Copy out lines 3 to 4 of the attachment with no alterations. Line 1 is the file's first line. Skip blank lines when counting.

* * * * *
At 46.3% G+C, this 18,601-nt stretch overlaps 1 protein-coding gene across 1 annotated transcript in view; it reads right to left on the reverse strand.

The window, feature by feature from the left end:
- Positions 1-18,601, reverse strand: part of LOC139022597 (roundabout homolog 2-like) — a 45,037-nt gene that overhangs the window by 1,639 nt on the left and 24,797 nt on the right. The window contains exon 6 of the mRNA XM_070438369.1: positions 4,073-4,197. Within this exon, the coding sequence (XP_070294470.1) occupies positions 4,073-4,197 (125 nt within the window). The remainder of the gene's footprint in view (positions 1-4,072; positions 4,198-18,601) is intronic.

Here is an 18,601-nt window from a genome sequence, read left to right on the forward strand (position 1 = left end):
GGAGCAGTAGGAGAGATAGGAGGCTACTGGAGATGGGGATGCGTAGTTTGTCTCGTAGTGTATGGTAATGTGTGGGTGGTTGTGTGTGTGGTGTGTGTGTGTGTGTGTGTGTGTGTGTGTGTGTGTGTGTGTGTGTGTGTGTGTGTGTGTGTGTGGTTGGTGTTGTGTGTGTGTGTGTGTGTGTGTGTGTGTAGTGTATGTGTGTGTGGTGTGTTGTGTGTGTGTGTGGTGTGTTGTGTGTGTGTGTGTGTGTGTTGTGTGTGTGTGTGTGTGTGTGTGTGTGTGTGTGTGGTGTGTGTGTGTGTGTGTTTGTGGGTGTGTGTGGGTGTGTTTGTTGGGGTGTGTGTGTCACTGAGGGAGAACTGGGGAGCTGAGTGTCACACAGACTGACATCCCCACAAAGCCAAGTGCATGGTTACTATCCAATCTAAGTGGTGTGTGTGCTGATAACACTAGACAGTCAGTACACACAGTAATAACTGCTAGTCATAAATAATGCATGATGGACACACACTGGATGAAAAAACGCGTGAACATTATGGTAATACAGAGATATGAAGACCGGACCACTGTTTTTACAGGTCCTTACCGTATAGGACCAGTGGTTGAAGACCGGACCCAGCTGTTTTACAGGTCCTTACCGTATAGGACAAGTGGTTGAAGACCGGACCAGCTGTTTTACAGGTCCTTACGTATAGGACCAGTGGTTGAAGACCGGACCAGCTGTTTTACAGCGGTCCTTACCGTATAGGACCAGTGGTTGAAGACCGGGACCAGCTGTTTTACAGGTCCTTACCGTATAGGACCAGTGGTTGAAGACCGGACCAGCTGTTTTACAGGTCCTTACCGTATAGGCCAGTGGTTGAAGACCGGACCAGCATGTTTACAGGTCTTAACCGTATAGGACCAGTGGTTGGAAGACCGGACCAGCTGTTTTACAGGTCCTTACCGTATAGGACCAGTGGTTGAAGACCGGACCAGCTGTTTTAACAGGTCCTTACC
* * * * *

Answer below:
- Positions 1-18,601, reverse strand: part of LOC139022597 (roundabout homolog 2-like) — a 45,037-nt gene that overhangs the window by 1,639 nt on the left and 24,797 nt on the right. The window contains exon 6 of the mRNA XM_070438369.1: positions 4,073-4,197. Within this exon, the coding sequence (XP_070294470.1) occupies positions 4,073-4,197 (125 nt within the window). The remainder of the gene's footprint in view (positions 1-4,072; positions 4,198-18,601) is intronic.

Here is an 18,601-nt window from a genome sequence, read left to right on the forward strand (position 1 = left end):